As a child, sickness always scared me. Not my own sickness, or the presence of sickness, but the debilitating quality of sickness that turned loved ones into something else, something alien, something foreign. Timothy Vandenberg’s ‘Agatha’ takes that sense of childhood naivete and fear and expands upon it, allowing it to materialize and sink its teeth into us. Set in the late 1800’s, ‘Agatha’ sees a young orphan who gets paid to leave food on the bedside table of an ailing woman. With each day the child’s fear grows, as she collects her wages, returning to wonder if Agatha’s disease might be more sinister than a plague of human origin.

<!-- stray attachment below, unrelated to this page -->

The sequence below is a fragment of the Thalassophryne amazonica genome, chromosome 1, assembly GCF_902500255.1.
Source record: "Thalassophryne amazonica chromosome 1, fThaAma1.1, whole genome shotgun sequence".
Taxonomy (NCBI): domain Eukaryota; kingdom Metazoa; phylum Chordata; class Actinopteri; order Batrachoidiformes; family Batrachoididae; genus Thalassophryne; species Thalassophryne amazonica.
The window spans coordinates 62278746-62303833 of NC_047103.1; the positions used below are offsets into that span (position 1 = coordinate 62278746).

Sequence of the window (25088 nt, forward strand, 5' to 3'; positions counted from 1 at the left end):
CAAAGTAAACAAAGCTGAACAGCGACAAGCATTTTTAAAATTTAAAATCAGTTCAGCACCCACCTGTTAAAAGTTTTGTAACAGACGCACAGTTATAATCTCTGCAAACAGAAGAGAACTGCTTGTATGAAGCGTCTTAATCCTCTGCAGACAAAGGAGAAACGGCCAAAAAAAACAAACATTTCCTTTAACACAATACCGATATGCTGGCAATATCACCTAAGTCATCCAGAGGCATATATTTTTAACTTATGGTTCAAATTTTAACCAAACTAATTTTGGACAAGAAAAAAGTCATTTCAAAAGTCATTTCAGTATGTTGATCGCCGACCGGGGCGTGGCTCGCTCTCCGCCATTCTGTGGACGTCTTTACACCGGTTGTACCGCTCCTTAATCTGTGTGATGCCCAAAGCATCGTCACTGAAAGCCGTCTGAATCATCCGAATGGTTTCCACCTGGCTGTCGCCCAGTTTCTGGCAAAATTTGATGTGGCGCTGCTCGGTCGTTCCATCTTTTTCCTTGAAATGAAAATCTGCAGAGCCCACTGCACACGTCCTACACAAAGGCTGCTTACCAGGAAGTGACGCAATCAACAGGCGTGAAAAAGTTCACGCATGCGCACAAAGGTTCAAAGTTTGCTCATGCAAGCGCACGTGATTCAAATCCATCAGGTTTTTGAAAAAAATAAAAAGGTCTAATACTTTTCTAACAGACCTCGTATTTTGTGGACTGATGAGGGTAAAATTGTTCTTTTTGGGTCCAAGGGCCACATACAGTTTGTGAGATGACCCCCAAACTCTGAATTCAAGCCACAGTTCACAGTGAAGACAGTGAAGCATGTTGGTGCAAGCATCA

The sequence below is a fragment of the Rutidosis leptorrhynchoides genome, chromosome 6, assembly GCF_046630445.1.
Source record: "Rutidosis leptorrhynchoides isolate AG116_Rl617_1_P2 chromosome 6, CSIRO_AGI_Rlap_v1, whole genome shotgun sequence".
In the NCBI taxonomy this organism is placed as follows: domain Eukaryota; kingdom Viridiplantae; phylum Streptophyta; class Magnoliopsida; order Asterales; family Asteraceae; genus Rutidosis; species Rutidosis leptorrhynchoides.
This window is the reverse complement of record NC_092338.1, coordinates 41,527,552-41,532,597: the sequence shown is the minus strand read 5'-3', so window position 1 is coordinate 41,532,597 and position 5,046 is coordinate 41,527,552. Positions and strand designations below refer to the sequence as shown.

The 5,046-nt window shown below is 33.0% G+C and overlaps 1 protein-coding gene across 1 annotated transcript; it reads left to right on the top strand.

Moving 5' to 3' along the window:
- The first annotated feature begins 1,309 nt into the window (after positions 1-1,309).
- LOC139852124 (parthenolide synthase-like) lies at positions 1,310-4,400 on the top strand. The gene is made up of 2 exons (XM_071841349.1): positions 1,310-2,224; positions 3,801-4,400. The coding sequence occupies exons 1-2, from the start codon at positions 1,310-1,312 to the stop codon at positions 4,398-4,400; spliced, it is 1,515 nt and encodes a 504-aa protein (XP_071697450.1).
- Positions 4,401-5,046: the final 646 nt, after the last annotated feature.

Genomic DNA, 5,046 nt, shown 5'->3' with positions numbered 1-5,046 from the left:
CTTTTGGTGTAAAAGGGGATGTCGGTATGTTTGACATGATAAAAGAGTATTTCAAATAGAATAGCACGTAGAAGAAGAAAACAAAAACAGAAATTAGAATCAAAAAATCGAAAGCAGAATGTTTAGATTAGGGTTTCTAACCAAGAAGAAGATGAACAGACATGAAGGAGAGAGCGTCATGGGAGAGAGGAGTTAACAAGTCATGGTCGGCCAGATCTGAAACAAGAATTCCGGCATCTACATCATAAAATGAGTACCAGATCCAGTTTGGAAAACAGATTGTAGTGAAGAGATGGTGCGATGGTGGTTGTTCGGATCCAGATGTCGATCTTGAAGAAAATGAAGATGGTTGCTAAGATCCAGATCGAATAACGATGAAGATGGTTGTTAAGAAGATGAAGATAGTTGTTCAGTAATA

Coming in at 8 minutes and change, ‘Agatha’ is a more than capable short film. Although short on dialogue, ‘Agatha’ manages to avoid the trapping of amateurish acting that often plagues shorts and gives us convincing performances, beautiful cinematography, and a heavy atmosphere that fills the watcher with a sickening feeling of dread and despair. ‘Agatha’ is short horror done right and done well. RECOMMENDED.Recommend0 recommendationsPublished in